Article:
Matlock Bath Aquarium is a lighthearted Victorian miscellaneous collection of carp in thermal pools, displays of gems and fossils from around the world, and the region’s only “petrified well”.
Use limestone deposits to make cakes of whatever is left in this spring.
There’s also an exhibit that recounts the storied history of Matlock Bath, one of the largest hologram exhibits in Europe, and an extensive collection of Goss crown porcelain from the 19th and 20th centuries.
12. Hollis Park
Matlock is just a few hundred meters down the road, and in the heart of the town is the fantastic Holles Park.
A Green Flag winner, this is a great low-cost hangout for summer families.
There’s a children’s boating lake, interactive play area, miniature railroad and putting green.
For older kids, Hall Leys Park has a skate park and acres of open green space if you want to park and picnic on a sunny day.
There is free Wi-Fi, and afternoon tea is served at the cosy café in the park.
The next stop along the Derwent Valley from Mason Mills is Cromford, a village built by Arkwright for his workers in the mid-1770s.
The focus is on Cromford Mill, built between 1771 and 1791. As the world’s first successful hydro-powered cotton spinning mill, it changed the course of manufacturing history.
Cromford Mill is located at the top of the canal of the same name and descends to Langley Mill, 14.5 miles away.
It’s a worthwhile walk as part of the Derwent Valley Heritage Way.
You can also experience some novelty and cruise down the canal along a stretch of waterway in Birdswood Heritage Narrow Boats.
14. Hopeton Quarry Nature Reserve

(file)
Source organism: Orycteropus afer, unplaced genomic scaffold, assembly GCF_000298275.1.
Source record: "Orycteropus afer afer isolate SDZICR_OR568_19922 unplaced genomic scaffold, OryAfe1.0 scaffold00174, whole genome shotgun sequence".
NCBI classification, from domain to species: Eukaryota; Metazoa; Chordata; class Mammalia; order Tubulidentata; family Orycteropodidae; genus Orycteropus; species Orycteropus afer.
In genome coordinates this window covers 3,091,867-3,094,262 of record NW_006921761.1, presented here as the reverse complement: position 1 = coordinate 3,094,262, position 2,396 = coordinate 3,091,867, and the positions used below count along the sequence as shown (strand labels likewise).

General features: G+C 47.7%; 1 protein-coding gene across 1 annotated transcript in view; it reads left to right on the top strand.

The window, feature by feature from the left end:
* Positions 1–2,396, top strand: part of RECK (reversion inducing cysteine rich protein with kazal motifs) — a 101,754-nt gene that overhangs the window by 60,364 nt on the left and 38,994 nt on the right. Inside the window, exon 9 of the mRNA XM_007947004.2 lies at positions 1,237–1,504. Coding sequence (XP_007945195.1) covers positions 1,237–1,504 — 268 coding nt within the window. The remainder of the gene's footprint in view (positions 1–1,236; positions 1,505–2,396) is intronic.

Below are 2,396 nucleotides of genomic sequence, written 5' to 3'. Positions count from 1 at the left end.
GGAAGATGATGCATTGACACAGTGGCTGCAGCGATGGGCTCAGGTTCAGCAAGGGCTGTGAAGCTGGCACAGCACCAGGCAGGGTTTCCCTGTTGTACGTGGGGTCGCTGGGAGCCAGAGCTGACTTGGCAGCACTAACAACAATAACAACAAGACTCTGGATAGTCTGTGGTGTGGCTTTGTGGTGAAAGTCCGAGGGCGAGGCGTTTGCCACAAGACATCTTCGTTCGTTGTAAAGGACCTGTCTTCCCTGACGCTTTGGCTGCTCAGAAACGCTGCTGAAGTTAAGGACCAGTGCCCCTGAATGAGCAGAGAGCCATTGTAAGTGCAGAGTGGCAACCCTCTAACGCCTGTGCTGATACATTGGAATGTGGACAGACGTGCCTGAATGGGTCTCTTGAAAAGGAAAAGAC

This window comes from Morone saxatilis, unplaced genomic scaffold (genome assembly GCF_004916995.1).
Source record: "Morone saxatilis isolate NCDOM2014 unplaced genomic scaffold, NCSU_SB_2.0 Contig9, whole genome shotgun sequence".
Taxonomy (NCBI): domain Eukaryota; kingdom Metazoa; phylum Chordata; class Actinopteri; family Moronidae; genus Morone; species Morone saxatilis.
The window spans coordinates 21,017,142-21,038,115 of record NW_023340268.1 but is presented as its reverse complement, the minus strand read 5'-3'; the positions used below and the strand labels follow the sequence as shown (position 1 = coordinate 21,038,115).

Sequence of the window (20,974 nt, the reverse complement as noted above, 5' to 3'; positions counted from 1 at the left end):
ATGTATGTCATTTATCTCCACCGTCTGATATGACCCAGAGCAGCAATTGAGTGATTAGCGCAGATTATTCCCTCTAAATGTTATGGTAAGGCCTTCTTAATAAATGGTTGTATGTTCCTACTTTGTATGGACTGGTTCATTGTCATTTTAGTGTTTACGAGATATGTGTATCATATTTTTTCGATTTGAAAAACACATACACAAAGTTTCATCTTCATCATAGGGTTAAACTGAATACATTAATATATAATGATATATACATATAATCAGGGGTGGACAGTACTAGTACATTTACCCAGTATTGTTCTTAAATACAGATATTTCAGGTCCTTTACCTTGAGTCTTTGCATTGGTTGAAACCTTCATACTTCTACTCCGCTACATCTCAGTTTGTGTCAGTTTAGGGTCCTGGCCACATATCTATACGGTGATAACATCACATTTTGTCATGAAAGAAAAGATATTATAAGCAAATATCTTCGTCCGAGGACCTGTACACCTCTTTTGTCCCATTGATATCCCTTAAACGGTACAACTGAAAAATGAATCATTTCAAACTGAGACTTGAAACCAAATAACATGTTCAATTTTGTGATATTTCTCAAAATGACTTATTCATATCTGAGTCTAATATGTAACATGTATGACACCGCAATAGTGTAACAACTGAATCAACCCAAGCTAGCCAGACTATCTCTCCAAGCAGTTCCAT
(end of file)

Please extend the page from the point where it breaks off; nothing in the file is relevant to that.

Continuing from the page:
A few miles west of Cromford, at the tip of the national park is a 10-acre reserve where three former limestone quarries have been filled with calcareous grasslands and woods.
The rocky walls of the site are impressive, gradually replaced by greenery.
Try to time your visit in late spring or summer, when the flat grounds of the quarry are home to an array of nationally important wildflowers.
Among them are orchids such as frog orchid, rare fly orchid, common pandan and pandan.
Also look out for small signs of previous industries, such as ground lead ore shafts and remnants of old kilns.
15. Matlock Bath Light
First held in 1897 to commemorate Queen Victoria’s Jubilee, the Matlock Bath Illuminations are the resort’s summer highlight, running for eight weeks between early September and late October.
The event has been organised by the Matlock Bass Venetian Boat Builders Association since its inception.
They build lighting models according to a new theme each year and install these models on a fleet of small rowing boats.
The place to see the lights is Derwent Gardens, where you pay a small entry fee.
Every Saturday night, the lights float, followed by a fireworks finale.
Where to stay: The best hotels in Matlock Bath, England